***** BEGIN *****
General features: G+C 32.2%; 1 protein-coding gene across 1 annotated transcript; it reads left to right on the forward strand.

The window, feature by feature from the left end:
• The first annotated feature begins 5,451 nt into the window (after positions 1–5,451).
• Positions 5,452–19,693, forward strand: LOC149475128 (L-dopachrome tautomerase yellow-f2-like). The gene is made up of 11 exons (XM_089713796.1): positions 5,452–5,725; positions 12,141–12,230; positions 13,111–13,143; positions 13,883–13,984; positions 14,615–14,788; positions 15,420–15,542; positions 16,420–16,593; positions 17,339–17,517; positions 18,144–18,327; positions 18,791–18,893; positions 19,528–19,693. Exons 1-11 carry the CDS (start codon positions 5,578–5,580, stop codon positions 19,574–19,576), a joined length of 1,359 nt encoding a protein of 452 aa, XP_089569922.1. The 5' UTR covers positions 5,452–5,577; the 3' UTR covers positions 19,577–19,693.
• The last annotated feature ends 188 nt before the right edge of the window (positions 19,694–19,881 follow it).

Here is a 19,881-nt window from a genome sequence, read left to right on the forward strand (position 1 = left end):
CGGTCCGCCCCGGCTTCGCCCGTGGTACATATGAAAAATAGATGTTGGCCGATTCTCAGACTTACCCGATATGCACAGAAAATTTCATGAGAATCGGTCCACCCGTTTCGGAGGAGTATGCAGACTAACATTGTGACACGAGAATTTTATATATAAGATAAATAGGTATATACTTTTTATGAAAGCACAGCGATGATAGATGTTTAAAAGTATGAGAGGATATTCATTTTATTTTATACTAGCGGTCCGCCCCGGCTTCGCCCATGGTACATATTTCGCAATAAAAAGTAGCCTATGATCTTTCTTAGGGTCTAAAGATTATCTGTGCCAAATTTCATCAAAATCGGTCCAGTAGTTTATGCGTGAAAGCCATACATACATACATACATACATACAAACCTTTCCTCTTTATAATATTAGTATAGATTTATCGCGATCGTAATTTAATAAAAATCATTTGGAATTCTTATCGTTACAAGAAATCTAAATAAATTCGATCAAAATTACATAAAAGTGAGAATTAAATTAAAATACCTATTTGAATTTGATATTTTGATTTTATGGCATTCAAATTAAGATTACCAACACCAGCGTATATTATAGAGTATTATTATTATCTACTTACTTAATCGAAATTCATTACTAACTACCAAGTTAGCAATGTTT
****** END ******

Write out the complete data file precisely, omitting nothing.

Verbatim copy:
General features: G+C 32.2%; 1 protein-coding gene across 1 annotated transcript; it reads left to right on the forward strand.

The window, feature by feature from the left end:
• The first annotated feature begins 5,451 nt into the window (after positions 1–5,451).
• Positions 5,452–19,693, forward strand: LOC149475128 (L-dopachrome tautomerase yellow-f2-like). The gene is made up of 11 exons (XM_089713796.1): positions 5,452–5,725; positions 12,141–12,230; positions 13,111–13,143; positions 13,883–13,984; positions 14,615–14,788; positions 15,420–15,542; positions 16,420–16,593; positions 17,339–17,517; positions 18,144–18,327; positions 18,791–18,893; positions 19,528–19,693. Exons 1-11 carry the CDS (start codon positions 5,578–5,580, stop codon positions 19,574–19,576), a joined length of 1,359 nt encoding a protein of 452 aa, XP_089569922.1. The 5' UTR covers positions 5,452–5,577; the 3' UTR covers positions 19,577–19,693.
• The last annotated feature ends 188 nt before the right edge of the window (positions 19,694–19,881 follow it).

Here is a 19,881-nt window from a genome sequence, read left to right on the forward strand (position 1 = left end):
CGGTCCGCCCCGGCTTCGCCCGTGGTACATATGAAAAATAGATGTTGGCCGATTCTCAGACTTACCCGATATGCACAGAAAATTTCATGAGAATCGGTCCACCCGTTTCGGAGGAGTATGCAGACTAACATTGTGACACGAGAATTTTATATATAAGATAAATAGGTATATACTTTTTATGAAAGCACAGCGATGATAGATGTTTAAAAGTATGAGAGGATATTCATTTTATTTTATACTAGCGGTCCGCCCCGGCTTCGCCCATGGTACATATTTCGCAATAAAAAGTAGCCTATGATCTTTCTTAGGGTCTAAAGATTATCTGTGCCAAATTTCATCAAAATCGGTCCAGTAGTTTATGCGTGAAAGCCATACATACATACATACATACATACAAACCTTTCCTCTTTATAATATTAGTATAGATTTATCGCGATCGTAATTTAATAAAAATCATTTGGAATTCTTATCGTTACAAGAAATCTAAATAAATTCGATCAAAATTACATAAAAGTGAGAATTAAATTAAAATACCTATTTGAATTTGATATTTTGATTTTATGGCATTCAAATTAAGATTACCAACACCAGCGTATATTATAGAGTATTATTATTATCTACTTACTTAATCGAAATTCATTACTAACTACCAAGTTAGCAATGTTT